Employers have undergone profound changes as companies have been severely damaged through failed legal compliance with federal and state anti-discrimination laws. As a result, employers must recognize that compliance programs are essential and must review and update anti-discrimination and anti-harassment policies and procedures on a regular basis. This is because failing to fully comply with federal and state employment laws could leave a corporation liable for thousands or millions of dollars. Thus, employment law must become a fundamental component of any comprehensive and, therefore, effective risk reduction compliance program.

One need not look far to find instances where a company’s failure to maintain effective harassment or anti-discrimination policy has resulted in substantial harm or costs to the employer.

For example, in Foster B. v. Dep’t of Health & Human Serv., EEOC Appeal No. 2019005682 (April 12, 2021), the EEOC found that the Complainant was subjected to a hostile work environment based on sex (sexual orientation).  Complainant, a Supervisory Health System Specialist, filed an EEOC complaint alleging, among other things, that the employer discriminated against and subjected him to a hostile work environment based on sex (male, sexual orientation). Specifically, Complainant asserted that management permitted and/or failed to address verbally abusive comments, insults, name-calling (specifically referring to Complainant using a degrading sex-based epithet), ridicule, and insubordination from Complainant’s subordinate over a nearly two-year period.  On appeal, the EEOC found that Complainant was subjected to a hostile work environment as alleged.  The EEOC found that the employer was aware of the conduct at issue and management officials did not take prompt and effective action once they became aware of the wrongful conduct.  Instead, management officials placed the onus on Complainant to discipline the employee or file an EEOC complaint.  The record indicated that Complainant had reported his concerns verbally and in writing to the Deputy Director, who did nothing to address the conduct. Finally, the EEOC found that the employer’s Workplace Anti-Harassment Policy Statement failed to effectively communicate EEOC policies and procedures because it did not clearly establish the complaint procedure or ensure confidentiality to the extent possible.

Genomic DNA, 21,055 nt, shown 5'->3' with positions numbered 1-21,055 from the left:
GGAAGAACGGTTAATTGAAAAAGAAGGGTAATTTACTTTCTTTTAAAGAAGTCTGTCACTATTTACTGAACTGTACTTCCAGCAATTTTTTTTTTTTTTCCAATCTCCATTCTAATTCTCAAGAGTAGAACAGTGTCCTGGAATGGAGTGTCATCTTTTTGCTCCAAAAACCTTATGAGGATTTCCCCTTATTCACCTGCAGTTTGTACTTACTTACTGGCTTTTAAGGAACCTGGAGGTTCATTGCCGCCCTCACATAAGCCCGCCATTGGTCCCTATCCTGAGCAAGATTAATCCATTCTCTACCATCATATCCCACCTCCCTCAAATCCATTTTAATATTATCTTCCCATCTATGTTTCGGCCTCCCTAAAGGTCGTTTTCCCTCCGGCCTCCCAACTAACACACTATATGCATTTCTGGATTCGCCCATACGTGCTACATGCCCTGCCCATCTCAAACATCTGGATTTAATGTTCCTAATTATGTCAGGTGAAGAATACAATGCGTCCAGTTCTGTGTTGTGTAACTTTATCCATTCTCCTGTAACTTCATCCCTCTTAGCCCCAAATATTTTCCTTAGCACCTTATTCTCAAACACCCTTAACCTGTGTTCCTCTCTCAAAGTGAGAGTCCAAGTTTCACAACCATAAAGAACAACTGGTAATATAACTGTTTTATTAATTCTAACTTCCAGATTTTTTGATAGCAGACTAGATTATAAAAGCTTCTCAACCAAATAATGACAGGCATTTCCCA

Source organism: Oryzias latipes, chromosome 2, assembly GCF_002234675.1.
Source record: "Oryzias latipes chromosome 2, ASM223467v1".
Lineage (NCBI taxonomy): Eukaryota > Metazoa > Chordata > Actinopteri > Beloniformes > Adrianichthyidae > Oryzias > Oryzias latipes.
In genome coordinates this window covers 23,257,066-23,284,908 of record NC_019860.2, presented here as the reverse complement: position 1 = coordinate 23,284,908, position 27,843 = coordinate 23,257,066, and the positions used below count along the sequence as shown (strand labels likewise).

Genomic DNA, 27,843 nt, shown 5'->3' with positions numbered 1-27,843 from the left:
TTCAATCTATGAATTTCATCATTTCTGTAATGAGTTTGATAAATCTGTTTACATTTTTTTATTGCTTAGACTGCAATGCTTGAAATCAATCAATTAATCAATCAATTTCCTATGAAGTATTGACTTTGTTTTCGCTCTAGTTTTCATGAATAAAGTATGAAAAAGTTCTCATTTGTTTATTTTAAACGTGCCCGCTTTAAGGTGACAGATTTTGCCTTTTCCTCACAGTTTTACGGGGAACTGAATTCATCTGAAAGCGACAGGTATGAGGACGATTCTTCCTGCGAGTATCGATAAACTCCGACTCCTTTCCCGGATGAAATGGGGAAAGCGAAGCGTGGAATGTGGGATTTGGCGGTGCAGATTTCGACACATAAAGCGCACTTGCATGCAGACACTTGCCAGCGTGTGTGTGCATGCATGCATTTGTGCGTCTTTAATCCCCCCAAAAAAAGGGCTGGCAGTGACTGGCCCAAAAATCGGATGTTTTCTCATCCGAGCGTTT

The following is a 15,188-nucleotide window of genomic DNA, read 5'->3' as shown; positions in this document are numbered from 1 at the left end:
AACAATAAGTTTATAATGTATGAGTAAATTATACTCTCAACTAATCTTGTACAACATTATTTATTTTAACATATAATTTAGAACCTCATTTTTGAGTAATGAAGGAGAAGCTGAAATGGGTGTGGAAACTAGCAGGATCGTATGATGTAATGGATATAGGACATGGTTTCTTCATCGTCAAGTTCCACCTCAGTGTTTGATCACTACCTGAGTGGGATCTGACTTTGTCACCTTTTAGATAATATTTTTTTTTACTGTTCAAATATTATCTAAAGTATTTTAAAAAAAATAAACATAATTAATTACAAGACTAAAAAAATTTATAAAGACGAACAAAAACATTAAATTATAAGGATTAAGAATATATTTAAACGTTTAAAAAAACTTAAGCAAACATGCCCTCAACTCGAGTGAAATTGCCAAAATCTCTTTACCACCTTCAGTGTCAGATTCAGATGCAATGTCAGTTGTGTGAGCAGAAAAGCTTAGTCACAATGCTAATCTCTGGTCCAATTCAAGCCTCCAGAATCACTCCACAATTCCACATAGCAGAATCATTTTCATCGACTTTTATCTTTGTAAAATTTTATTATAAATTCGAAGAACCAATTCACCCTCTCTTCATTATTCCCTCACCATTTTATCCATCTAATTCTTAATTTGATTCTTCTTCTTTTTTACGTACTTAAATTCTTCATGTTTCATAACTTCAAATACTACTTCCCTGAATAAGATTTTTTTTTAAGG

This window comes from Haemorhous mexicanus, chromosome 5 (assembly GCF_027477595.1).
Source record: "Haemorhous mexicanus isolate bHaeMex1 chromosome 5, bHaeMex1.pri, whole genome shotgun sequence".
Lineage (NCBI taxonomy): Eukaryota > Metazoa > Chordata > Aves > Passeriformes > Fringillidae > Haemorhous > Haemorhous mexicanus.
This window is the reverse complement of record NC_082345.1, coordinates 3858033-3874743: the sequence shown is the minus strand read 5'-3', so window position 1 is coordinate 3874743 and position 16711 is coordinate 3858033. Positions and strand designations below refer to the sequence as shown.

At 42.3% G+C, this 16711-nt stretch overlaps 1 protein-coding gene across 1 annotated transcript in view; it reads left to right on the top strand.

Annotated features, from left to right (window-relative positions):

Takeaways for employers: 

  • Effective employment law compliance policies and programs are a legal necessity: case studies from recent employment law cases demonstrate that compliance measures implemented at the HR level can shield a company from liability altogether or limit the potential damages available to plaintiffs. Effective compliance measures must include routine self-audits of the company’s employment law policies and adequate training to employees on identifying and preventing discrimination based on age, race, national origin, religion or sex in the workplace and how to avoid harassment based on protected characteristics. By way of example, employers should review and update their policies under Title VII and the ADEA to protect its workforce and should document such training to avoid harassment liability by showing they “exercised reasonable care to prevent and correct promptly” any harassing behavior. Therefore, under both federal and state law, an employer who proactively provides anti-discriminatory training and institutes an effective harassment policy may protect itself from liability or substantial damages.
  • Employers must embrace employment law as a necessary component of any thorough and, therefore, effective compliance program. In order to successfully integrate employment law into the compliance function, HR and the employer’s role in the day-to-day lives of employees and expertise in employment law must be strengthened.
  • When comments related to a protected status are made, management must step in and document some corrective action because it is the right thing to do and because the discipline notice will become the defendant’s Exhibit A.
  • Workers need training to ensure comments made by management or staff don’t become the plaintiff’s Exhibit A in a case.

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About the Author:

Aimee Gibbs is a Member in the firm’s Ann Arbor office and she can be reached at 734-623-1653 or and her bio can be accessed here.